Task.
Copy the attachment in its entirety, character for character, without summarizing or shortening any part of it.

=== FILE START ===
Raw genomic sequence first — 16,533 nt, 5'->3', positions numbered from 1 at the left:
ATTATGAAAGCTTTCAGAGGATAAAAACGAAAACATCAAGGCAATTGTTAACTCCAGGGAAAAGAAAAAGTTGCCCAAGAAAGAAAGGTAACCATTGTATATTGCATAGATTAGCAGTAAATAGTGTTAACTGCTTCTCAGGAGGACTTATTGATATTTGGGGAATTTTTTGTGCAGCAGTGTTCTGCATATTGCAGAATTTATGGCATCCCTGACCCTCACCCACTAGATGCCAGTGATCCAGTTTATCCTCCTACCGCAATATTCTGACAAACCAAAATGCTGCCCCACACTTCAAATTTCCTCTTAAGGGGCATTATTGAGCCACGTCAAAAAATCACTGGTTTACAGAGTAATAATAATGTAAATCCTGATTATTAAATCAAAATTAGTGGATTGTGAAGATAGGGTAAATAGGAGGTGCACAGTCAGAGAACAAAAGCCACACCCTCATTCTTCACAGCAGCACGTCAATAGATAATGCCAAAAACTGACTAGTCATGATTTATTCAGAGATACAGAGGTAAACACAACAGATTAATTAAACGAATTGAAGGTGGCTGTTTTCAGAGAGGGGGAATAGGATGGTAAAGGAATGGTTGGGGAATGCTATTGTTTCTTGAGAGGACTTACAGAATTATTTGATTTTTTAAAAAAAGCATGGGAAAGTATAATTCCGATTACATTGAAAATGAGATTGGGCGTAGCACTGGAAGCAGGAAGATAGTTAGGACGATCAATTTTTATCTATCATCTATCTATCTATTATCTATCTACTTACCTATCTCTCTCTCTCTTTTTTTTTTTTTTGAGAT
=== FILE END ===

Raw genomic sequence first — 16,533 nt, 5'->3', positions numbered from 1 at the left:
ATTATGAAAGCTTTCAGAGGATAAAAACGAAAACATCAAGGCAATTGTTAACTCCAGGGAAAAGAAAAAGTTGCCCAAGAAAGAAAGGTAACCATTGTATATTGCATAGATTAGCAGTAAATAGTGTTAACTGCTTCTCAGGAGGACTTATTGATATTTGGGGAATTTTTTGTGCAGCAGTGTTCTGCATATTGCAGAATTTATGGCATCCCTGACCCTCACCCACTAGATGCCAGTGATCCAGTTTATCCTCCTACCGCAATATTCTGACAAACCAAAATGCTGCCCCACACTTCAAATTTCCTCTTAAGGGGCATTATTGAGCCACGTCAAAAAATCACTGGTTTACAGAGTAATAATAATGTAAATCCTGATTATTAAATCAAAATTAGTGGATTGTGAAGATAGGGTAAATAGGAGGTGCACAGTCAGAGAACAAAAGCCACACCCTCATTCTTCACAGCAGCACGTCAATAGATAATGCCAAAAACTGACTAGTCATGATTTATTCAGAGATACAGAGGTAAACACAACAGATTAATTAAACGAATTGAAGGTGGCTGTTTTCAGAGAGGGGGAATAGGATGGTAAAGGAATGGTTGGGGAATGCTATTGTTTCTTGAGAGGACTTACAGAATTATTTGATTTTTTAAAAAAAGCATGGGAAAGTATAATTCCGATTACATTGAAAATGAGATTGGGCGTAGCACTGGAAGCAGGAAGATAGTTAGGACGATCAATTTTTATCTATCATCTATCTATCTATTATCTATCTACTTACCTATCTCTCTCTCTCTTTTTTTTTTTTTTGAGAT